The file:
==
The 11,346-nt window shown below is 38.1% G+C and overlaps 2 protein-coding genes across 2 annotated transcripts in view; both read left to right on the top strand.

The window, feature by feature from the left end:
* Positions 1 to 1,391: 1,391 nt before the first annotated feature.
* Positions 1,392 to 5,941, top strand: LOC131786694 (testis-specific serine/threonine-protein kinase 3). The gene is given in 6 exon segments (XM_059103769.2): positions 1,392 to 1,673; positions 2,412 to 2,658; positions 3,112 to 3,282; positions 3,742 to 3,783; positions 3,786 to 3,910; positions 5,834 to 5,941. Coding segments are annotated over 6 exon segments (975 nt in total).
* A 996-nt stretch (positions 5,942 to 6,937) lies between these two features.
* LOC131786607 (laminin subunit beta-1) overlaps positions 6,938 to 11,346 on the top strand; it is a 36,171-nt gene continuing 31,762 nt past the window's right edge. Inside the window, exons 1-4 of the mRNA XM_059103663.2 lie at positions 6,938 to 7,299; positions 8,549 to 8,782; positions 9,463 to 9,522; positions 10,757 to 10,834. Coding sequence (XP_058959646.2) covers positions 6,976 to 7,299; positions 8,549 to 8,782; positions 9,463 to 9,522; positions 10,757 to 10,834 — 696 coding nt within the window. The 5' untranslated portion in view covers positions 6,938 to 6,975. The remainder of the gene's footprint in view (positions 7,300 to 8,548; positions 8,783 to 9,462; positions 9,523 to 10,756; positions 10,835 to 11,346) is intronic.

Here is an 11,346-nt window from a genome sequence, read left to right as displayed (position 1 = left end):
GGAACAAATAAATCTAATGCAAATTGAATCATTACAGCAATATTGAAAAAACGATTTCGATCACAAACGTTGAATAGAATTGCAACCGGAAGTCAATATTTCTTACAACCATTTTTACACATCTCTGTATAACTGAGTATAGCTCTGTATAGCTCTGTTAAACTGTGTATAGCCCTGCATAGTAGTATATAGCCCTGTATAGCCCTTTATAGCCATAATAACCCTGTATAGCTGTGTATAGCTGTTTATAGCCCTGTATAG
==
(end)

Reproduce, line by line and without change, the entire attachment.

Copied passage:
The 11,346-nt window shown below is 38.1% G+C and overlaps 2 protein-coding genes across 2 annotated transcripts in view; both read left to right on the top strand.

The window, feature by feature from the left end:
* Positions 1 to 1,391: 1,391 nt before the first annotated feature.
* Positions 1,392 to 5,941, top strand: LOC131786694 (testis-specific serine/threonine-protein kinase 3). The gene is given in 6 exon segments (XM_059103769.2): positions 1,392 to 1,673; positions 2,412 to 2,658; positions 3,112 to 3,282; positions 3,742 to 3,783; positions 3,786 to 3,910; positions 5,834 to 5,941. Coding segments are annotated over 6 exon segments (975 nt in total).
* A 996-nt stretch (positions 5,942 to 6,937) lies between these two features.
* LOC131786607 (laminin subunit beta-1) overlaps positions 6,938 to 11,346 on the top strand; it is a 36,171-nt gene continuing 31,762 nt past the window's right edge. Inside the window, exons 1-4 of the mRNA XM_059103663.2 lie at positions 6,938 to 7,299; positions 8,549 to 8,782; positions 9,463 to 9,522; positions 10,757 to 10,834. Coding sequence (XP_058959646.2) covers positions 6,976 to 7,299; positions 8,549 to 8,782; positions 9,463 to 9,522; positions 10,757 to 10,834 — 696 coding nt within the window. The 5' untranslated portion in view covers positions 6,938 to 6,975. The remainder of the gene's footprint in view (positions 7,300 to 8,548; positions 8,783 to 9,462; positions 9,523 to 10,756; positions 10,835 to 11,346) is intronic.

Here is an 11,346-nt window from a genome sequence, read left to right as displayed (position 1 = left end):
GGAACAAATAAATCTAATGCAAATTGAATCATTACAGCAATATTGAAAAAACGATTTCGATCACAAACGTTGAATAGAATTGCAACCGGAAGTCAATATTTCTTACAACCATTTTTACACATCTCTGTATAACTGAGTATAGCTCTGTATAGCTCTGTTAAACTGTGTATAGCCCTGCATAGTAGTATATAGCCCTGTATAGCCCTTTATAGCCATAATAACCCTGTATAGCTGTGTATAGCTGTTTATAGCCCTGTATAG